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Trailers for all types of towing vehicles, including SUVs and pickups.
Trailers you can tow with passenger vehicles or SUVs. A great way to transform average cars into adventure cars.
Larger trailers that attach to towing vehicles with a gooseneck extension in the truck bed.
Living quarters in the front with dedicated space for hauling motorcycles or other “toys” in the back.
All other types of towable trailers.
Popular with small families and first-time RV drivers who want a little more room than a van. Comparable to driving a truck.
The smallest and nimblest of fully enclosed RVs. Drives like a van. Loves posing for Instagram.
A formal-sounding name for camper van, but just as photogenic.
Drivers should be comfortable driving bus-sized vehicles and dealing with parking limitations. Great for delivery.
If you can drive a truck, you can drive a truck camper. Makes roughing it significantly less rough.
All other types of drivable vehicles.
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Montana’s Bitterroot Valley is a favorite among campers, hikers, hunters, anglers, and just about anyone that enjoys spending time outside. Pristine lakes and rivers, dense forests, and an abundance of wildlife have nature lovers coming back year after year. Thanks to its somewhat inaccessible nature, over an hour's drive from Interstate 90, the valley rarely feels crowded, even at the peak of the summer tourist season.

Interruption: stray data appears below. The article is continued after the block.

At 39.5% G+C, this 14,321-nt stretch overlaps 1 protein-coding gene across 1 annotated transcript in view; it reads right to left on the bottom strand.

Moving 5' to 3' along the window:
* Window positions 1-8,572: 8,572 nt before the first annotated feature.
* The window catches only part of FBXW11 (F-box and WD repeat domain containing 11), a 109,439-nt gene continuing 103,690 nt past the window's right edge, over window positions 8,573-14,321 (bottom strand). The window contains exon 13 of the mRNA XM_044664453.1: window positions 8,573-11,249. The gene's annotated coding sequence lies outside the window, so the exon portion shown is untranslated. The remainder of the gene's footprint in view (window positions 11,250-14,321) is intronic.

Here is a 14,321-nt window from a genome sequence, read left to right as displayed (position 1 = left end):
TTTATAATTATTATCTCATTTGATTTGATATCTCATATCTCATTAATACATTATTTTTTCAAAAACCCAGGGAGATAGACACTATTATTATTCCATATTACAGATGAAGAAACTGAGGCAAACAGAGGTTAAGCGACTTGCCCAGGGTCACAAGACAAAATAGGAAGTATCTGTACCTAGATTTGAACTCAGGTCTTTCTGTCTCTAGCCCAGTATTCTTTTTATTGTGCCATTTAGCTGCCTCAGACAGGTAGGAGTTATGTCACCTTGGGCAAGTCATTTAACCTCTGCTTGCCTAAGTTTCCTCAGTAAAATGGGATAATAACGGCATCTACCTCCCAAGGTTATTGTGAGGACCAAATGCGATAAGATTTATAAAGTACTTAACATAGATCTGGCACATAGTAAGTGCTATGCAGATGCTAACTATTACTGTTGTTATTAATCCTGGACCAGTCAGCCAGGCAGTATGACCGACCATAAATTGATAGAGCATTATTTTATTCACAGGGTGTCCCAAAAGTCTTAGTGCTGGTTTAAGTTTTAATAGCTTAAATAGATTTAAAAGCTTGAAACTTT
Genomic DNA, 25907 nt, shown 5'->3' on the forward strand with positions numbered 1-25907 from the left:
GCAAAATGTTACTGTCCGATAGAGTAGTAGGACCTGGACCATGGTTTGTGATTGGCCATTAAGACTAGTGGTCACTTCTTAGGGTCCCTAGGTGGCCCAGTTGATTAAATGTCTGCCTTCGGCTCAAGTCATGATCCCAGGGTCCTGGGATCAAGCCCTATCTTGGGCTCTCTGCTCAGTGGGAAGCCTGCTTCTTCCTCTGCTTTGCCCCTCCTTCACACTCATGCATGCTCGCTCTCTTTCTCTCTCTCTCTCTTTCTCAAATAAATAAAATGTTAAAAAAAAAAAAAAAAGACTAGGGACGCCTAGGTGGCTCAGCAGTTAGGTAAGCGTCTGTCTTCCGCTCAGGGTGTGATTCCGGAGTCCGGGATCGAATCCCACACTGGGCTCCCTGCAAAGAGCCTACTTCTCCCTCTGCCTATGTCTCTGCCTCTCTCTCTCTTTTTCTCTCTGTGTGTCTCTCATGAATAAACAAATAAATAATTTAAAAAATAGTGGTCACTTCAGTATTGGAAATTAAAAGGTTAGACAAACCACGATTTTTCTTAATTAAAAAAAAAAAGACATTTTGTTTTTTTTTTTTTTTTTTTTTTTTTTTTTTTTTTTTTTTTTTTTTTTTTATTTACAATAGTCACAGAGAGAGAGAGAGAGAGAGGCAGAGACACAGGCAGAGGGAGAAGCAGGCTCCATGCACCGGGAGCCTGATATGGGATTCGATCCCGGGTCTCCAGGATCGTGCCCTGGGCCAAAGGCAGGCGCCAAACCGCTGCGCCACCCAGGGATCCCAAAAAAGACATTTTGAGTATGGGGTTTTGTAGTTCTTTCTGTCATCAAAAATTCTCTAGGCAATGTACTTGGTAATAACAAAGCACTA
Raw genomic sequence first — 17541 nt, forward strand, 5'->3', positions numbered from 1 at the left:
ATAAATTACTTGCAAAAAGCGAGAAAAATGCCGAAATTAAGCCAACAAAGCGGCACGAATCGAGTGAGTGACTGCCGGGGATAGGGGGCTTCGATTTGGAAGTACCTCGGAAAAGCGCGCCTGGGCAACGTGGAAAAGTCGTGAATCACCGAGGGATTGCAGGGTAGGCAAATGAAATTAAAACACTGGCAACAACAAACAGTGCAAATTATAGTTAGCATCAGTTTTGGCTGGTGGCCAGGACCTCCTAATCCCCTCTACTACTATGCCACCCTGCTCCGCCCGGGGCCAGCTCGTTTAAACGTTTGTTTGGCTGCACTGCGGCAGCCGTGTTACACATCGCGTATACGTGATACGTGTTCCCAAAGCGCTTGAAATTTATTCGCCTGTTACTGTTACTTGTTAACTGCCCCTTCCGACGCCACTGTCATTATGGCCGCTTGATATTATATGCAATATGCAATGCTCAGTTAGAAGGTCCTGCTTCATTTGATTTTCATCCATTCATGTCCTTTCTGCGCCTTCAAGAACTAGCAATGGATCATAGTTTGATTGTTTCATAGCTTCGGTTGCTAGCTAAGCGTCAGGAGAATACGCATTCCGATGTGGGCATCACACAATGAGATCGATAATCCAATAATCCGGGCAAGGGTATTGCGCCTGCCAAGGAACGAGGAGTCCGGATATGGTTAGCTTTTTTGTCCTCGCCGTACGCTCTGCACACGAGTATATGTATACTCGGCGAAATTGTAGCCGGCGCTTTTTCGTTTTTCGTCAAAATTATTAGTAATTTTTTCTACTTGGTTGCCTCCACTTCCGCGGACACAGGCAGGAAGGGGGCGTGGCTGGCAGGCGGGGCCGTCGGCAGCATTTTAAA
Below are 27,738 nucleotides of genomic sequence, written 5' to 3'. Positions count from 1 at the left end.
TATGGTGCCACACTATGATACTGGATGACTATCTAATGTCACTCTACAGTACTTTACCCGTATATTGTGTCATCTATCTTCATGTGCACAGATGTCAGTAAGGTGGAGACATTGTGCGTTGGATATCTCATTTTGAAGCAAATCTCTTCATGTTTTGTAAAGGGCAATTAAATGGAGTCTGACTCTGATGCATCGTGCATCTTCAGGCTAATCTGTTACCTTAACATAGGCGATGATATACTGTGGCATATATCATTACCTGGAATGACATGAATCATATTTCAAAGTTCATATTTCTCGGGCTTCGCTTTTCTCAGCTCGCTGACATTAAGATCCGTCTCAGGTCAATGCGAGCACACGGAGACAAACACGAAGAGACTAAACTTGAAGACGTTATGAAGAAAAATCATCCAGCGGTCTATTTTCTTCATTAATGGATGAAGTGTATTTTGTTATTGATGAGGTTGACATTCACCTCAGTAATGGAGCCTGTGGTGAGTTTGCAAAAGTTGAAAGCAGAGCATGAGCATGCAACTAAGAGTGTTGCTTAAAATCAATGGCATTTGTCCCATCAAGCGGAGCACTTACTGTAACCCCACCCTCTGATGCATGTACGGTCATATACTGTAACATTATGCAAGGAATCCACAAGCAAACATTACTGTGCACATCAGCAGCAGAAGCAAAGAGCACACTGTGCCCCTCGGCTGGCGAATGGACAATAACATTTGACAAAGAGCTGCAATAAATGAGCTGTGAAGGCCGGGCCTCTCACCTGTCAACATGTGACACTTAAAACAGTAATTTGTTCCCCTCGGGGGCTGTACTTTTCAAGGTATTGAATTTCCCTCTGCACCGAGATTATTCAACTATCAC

One of the more interesting places to stay when you book an RV in Ravalli County is Painted Rocks State Park, just north of the Idaho border and close to the intersection of Highway 93 and 43 in Montana’s extreme southwestern corner. The park is defined by its granite rock walls, which are covered in colorful lichen that shade the park in hues of green, yellow, and orange. Below the rock walls is Painted Rocks Reservoir, which offers excellent fishing and boating opportunities for those staying at the RV campground.
The campground at Painted Rocks has some excellent rustic campsites too. None of the sites have any kind of hookups and drinking water is not provided, so you’ll need to come prepared for dry camping. Picnic tables, grills, and a few toilets are the only amenities you’ll see when camping with an RV here. It’s the perfect spot for those wanting to do some off-the-grid motorhome camping with their RV rental.
The Bitterroot Valley is one of the fastest-growing regions of Montana, and it’s not hard to see why – people from all around the country want to move here to take advantage of its amazing outdoor recreation. Anglers are going to love camping at Painted Rocks Campground, as the Bitterroot Valley is one of Montana’s best fly-fishing regions. The Bitterroot River has ample trout stocks, and thanks to its warmer weather compared to the rest of the state, the valley is blessed with a longer fly-fishing season.